A respected indie filmmaker The New York Times described as the “modern day Roger Corman” is filming a movie inside the 5,000-acre Naugatuck State Forest in the Beacon Falls-Oxford area.
“Beneath,” a horror flick about a man-eating fish terrorizing/hopefully eating a bunch of young people stuck on a boat, started shooting last week.
It will air at some point on Chiller, a television channel owned by NBC Universal devoted to all things creepy.
“Shock Till You Drop,” a horror movie site run by Connecticut native Ryan Turek, reported that the movie also features Mackenzie Rosman.
Rosman is best known for her role as the cute, curly-haired kid Ruthie Camden on “Seventh Heaven,” a family show that ran for a decade on the WB network before going off the air in 2007.
Rosman is now 22 — which will make any viewers of “Seventh Heaven“ feel really damn old.
“Beneath” is directed by Larry Fessenden, who is making his first feature-length film since the critically-acclaimed “Last Winter” opened in 2006.
About The Director
Who is Larry Fessenden, you ask?
Well, The New York Times comparison to legendary director-producer Roger Corman is on the money, save for one important detail — Fessenden tends to make good movies.
Sorry Corman fans, but “Bloody Mamma,” starring Shelley Winters, doesn’t hold up.
Corman is better known as the guy whose production company gave a ton of young talent their first shot in the movies. The list includes everyone from Robert De Niro to Francis Ford Coppola.
Fessenden, a native New Yorker, is also known for mentoring young talent, as the New York Times piece points out.
Glass Eye Pix
Fessenden’s production company, Glass Eye Pix, is based in Brooklyn. The company, through its Scareflix label and partnerships with other companies, has produced a slew of high-quality, low budget horror flicks in recent years.
The writer and directors all tend to be fresh talent, such as Jim Mickle, who directed the well-received vampire road movie “Stake Land;” Ti West, the critical darling who directed “The Innkeepers,” which recently hit DVD; and Glenn McQuaid, the Irishmen behind the Hammer homage “I Sell the Dead,” which recently enjoyed constant airings on Showtime.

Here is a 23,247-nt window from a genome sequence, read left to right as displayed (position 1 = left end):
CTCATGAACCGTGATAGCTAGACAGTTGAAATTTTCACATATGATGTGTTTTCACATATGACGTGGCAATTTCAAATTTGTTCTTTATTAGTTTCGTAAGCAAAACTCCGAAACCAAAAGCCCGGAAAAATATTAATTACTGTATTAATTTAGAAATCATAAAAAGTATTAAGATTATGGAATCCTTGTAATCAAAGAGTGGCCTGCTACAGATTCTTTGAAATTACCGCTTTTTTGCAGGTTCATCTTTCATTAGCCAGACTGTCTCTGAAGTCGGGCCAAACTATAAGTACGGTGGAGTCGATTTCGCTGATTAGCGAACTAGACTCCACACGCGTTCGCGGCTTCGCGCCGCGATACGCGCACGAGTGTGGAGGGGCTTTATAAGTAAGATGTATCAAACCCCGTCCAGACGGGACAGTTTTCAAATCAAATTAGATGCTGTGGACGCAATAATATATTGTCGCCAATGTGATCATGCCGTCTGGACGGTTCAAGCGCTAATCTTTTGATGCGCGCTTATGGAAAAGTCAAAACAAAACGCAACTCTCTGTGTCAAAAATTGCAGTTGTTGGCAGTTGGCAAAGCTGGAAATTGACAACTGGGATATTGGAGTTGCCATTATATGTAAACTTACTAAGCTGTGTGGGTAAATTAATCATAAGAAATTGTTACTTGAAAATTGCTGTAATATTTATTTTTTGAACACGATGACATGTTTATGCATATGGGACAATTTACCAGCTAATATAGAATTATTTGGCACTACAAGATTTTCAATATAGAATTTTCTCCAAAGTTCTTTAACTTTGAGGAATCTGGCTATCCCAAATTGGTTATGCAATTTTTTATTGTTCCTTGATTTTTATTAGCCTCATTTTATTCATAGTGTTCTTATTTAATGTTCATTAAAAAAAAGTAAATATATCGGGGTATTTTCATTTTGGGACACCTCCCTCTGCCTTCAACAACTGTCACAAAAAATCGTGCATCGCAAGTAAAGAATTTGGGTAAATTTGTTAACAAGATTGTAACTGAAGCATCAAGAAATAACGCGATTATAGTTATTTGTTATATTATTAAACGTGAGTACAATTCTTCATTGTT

They Like Locals
Glass Eye also likes filming in Connecticut, which offers tax credits for movies shot here.
The Yankee Pedlar in Torrington practically steals “The Innkeepers,” a movie about a haunted hotel and two hipsters. The Yankee Pedlar plays itself.
The Valley Indy reached out to Glass Eye last week to talk about “Beneath,” and exchanged messages, but we were unable to hook up for an interview.
We get it — those guys are busy.
Valley intern Liana Teixeira visited the shooting locale Aug. 7 and snapped some photos, which you see in the gallery at the top (and bottom) of this story.
“Beneath” certainly looks like a labor-intensive production. Everything in the mammoth Naugatuck State Forest is happening on the water, which required the crew to build a large, floating dock as home base.
Meanwhile, it was 86 degrees with 100 percent humidity when they started filming last week.
That can’t be easy.
Jerry Schwab, executive director of the Oxford Ambulance Association, said Aug. 3 some of his organization’s members are on standby at the set in case anything goes wrong in the water.
“They’ve got divers in the water, they’ve got this 10-foot fish thing. It’s neat,” Schwab said. “They hired us so when their divers are in the water, we are on standby. We’re just there in case someone gets hurt.”
It is the first time the Oxford Ambulance Association has been on standby for a horror movie about a giant man-eating fish, Schwab confirmed.
The Useless Valley Indy Connection
Amazingly — OK, maybe “amazingly” is a stretch — the Valley Indy has a connection to Glass Eye.
Look, here’s a picture of me and Fessenden at a horror convention. He’s very warm.
A few years back this writer mopped up fake blood in Brooklyn for “The Viewer,” a trippy, experimental assault on the senses short film directed by Glass Eye’s Graham Reznick, who is very, very, very intelligent.
I was there because my childhood friend, Brian Spears, did the special effects make-up for the short film. I was listed as his assistant. Check out my IMDB credit, suckas!
In fact, Spears has worked on a number of Glass Eye projects.
In fact in fact, Spears is on the far left in one of the photos our intern snapped Tuesday.
You’d think the fact we’ve been friends since pre-school would get me, I dunno, a visit to the set? Maybe an interview with freakin’ Ruthie Camden from “Seventh Heaven?”
Spears wouldn’t tell me anything about the flick, other than it was filming “somewhere near Waterbury or Watertown. I don’t know, something with water.”
Here are Liana’s photos again, all gigantic-like.